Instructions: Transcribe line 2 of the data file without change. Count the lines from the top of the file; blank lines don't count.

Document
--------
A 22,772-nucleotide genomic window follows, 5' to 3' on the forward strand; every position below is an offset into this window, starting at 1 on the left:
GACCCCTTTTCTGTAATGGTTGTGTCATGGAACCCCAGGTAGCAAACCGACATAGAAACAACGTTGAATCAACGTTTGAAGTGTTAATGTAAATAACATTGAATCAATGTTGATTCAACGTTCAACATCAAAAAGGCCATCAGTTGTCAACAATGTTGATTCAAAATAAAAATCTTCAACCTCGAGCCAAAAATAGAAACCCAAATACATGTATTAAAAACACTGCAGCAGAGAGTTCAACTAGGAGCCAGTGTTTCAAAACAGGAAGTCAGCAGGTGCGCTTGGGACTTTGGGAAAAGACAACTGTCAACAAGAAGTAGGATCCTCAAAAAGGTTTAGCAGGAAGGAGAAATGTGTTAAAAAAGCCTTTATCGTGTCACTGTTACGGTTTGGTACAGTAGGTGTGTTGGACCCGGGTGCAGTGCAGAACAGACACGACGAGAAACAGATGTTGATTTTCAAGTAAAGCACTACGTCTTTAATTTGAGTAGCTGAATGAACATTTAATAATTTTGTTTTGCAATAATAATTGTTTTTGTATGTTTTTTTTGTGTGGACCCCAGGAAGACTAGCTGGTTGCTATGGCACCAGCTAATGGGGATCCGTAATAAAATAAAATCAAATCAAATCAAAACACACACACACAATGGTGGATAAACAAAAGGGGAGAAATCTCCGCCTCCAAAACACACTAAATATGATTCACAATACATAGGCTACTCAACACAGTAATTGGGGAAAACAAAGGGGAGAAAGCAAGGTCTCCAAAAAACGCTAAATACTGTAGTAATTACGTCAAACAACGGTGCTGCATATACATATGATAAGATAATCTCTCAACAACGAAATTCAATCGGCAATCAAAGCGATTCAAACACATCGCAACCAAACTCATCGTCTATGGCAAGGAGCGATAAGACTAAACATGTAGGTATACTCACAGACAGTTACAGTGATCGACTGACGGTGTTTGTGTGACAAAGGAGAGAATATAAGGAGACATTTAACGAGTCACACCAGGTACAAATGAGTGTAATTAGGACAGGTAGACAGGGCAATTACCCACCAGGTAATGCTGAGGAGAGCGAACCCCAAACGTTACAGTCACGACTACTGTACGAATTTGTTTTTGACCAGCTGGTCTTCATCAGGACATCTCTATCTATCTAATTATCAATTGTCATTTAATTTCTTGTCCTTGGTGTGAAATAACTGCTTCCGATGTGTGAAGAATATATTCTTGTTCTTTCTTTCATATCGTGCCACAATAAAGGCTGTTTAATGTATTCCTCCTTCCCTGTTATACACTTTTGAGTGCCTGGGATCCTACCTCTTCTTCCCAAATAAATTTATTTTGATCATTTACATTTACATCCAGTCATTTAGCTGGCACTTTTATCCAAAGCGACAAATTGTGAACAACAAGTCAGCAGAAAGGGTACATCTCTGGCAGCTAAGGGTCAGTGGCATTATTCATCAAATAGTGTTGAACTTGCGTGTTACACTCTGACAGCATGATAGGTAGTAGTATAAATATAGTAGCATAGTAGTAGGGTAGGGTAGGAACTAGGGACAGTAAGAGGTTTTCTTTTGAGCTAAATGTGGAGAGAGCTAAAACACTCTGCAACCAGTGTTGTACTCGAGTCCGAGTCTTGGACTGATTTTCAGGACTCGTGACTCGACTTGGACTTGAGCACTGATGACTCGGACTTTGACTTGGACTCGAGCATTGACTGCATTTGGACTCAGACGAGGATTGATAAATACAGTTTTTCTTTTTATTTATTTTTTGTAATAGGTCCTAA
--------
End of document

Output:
GACCCCTTTTCTGTAATGGTTGTGTCATGGAACCCCAGGTAGCAAACCGACATAGAAACAACGTTGAATCAACGTTTGAAGTGTTAATGTAAATAACATTGAATCAATGTTGATTCAACGTTCAACATCAAAAAGGCCATCAGTTGTCAACAATGTTGATTCAAAATAAAAATCTTCAACCTCGAGCCAAAAATAGAAACCCAAATACATGTATTAAAAACACTGCAGCAGAGAGTTCAACTAGGAGCCAGTGTTTCAAAACAGGAAGTCAGCAGGTGCGCTTGGGACTTTGGGAAAAGACAACTGTCAACAAGAAGTAGGATCCTCAAAAAGGTTTAGCAGGAAGGAGAAATGTGTTAAAAAAGCCTTTATCGTGTCACTGTTACGGTTTGGTACAGTAGGTGTGTTGGACCCGGGTGCAGTGCAGAACAGACACGACGAGAAACAGATGTTGATTTTCAAGTAAAGCACTACGTCTTTAATTTGAGTAGCTGAATGAACATTTAATAATTTTGTTTTGCAATAATAATTGTTTTTGTATGTTTTTTTTGTGTGGACCCCAGGAAGACTAGCTGGTTGCTATGGCACCAGCTAATGGGGATCCGTAATAAAATAAAATCAAATCAAATCAAAACACACACACACAATGGTGGATAAACAAAAGGGGAGAAATCTCCGCCTCCAAAACACACTAAATATGATTCACAATACATAGGCTACTCAACACAGTAATTGGGGAAAACAAAGGGGAGAAAGCAAGGTCTCCAAAAAACGCTAAATACTGTAGTAATTACGTCAAACAACGGTGCTGCATATACATATGATAAGATAATCTCTCAACAACGAAATTCAATCGGCAATCAAAGCGATTCAAACACATCGCAACCAAACTCATCGTCTATGGCAAGGAGCGATAAGACTAAACATGTAGGTATACTCACAGACAGTTACAGTGATCGACTGACGGTGTTTGTGTGACAAAGGAGAGAATATAAGGAGACATTTAACGAGTCACACCAGGTACAAATGAGTGTAATTAGGACAGGTAGACAGGGCAATTACCCACCAGGTAATGCTGAGGAGAGCGAACCCCAAACGTTACAGTCACGACTACTGTACGAATTTGTTTTTGACCAGCTGGTCTTCATCAGGACATCTCTATCTATCTAATTATCAATTGTCATTTAATTTCTTGTCCTTGGTGTGAAATAACTGCTTCCGATGTGTGAAGAATATATTCTTGTTCTTTCTTTCATATCGTGCCACAATAAAGGCTGTTTAATGTATTCCTCCTTCCCTGTTATACACTTTTGAGTGCCTGGGATCCTACCTCTTCTTCCCAAATAAATTTATTTTGATCATTTACATTTACATCCAGTCATTTAGCTGGCACTTTTATCCAAAGCGACAAATTGTGAACAACAAGTCAGCAGAAAGGGTACATCTCTGGCAGCTAAGGGTCAGTGGCATTATTCATCAAATAGTGTTGAACTTGCGTGTTACACTCTGACAGCATGATAGGTAGTAGTATAAATATAGTAGCATAGTAGTAGGGTAGGGTAGGAACTAGGGACAGTAAGAGGTTTTCTTTTGAGCTAAATGTGGAGAGAGCTAAAACACTCTGCAACCAGTGTTGTACTCGAGTCCGAGTCTTGGACTGATTTTCAGGACTCGTGACTCGACTTGGACTTGAGCACTGATGACTCGGACTTTGACTTGGACTCGAGCATTGACTGCATTTGGACTCAGACGAGGATTGATAAATACAGTTTTTCTTTTTATTTATTTTTTGTAATAGGTCCTAA